What is an employer’s responsibility at a work party?
What’s the definition of a workplace party? Who is responsible if things go wrong? That’s something people all over the country are asking and we’re here to give you the facts.
While for most of us the big ‘Work Christmas Do’ has been on hold for a couple of years, a less formal approach to work has seen an increase in more casual social events, including drinks after work.
As an employer, you have a duty of care to people who are attending work events, whether in your office or organised by the business in a bar or restaurant. If you provide alcohol – whether it’s a few bottles of beer in the office as a thank you at the end of a big project, or a free bar at an annual party – and someone has an accident or behaves inappropriately with a colleague, you can be held responsible. Setting the tone and having a quiet word with anyone who seems to be taking conviviality too far is probably the best way forward with the former. With a large party externally, issuing guidelines with the invitations could protect you in the event of a problem.
If you do want to offer a social event in the workplace itself, it’s best to take a few sensible precautions. The prevailing culture shouldn’t be the consumption of alcohol. You can’t be seen to encourage drinking where people might be driving home. And however friendly everyone is, a boozy atmosphere absolutely excludes non-drinkers. That’s bad for team building and in some situations could even be a risk to your business.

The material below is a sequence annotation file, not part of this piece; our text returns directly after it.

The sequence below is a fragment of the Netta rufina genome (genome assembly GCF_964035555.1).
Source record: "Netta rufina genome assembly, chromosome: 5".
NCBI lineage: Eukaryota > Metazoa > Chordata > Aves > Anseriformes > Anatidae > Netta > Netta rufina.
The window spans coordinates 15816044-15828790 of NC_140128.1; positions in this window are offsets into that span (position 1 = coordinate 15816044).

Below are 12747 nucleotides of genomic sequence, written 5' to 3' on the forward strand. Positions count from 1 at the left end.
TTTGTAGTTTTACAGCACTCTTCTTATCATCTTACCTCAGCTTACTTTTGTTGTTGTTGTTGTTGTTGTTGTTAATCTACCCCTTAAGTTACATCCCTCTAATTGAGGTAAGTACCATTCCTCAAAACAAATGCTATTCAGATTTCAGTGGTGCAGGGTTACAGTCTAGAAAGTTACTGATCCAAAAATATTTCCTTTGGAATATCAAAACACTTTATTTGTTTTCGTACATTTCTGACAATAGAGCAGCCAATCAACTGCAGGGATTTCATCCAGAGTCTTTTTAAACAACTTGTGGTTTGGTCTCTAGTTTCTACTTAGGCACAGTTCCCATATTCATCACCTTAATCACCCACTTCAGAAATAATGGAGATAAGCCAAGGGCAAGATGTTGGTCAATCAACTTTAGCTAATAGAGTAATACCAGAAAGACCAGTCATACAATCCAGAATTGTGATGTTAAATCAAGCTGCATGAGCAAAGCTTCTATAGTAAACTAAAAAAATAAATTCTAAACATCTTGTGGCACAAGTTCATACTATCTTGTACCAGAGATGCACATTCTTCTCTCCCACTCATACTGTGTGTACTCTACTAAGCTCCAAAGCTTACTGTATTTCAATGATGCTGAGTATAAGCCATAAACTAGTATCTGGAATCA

Even if you don’t have a large garden everybody can mingle in, make it clear people should finish work before joining the party. Spilled liquids and snack foods, never mind impaired judgements, are not compatible with machinery, customers or laptops.
Although you can’t be held responsible for something that goes awry if a few of your team make their own plans to meet up away from the workplace and in their own time, it can be difficult to look the other way if there is a falling out that is brought to your attention. Your time could still be taken up building bridges or managing difficult relationships.
So how can you manage this? Making sure people change out of uniform or put away their lanyard passes can reduce the risk of reputational damage. And a good HR team who are up-to-date on current legislation and best practise can help enormously with these tricky situations too.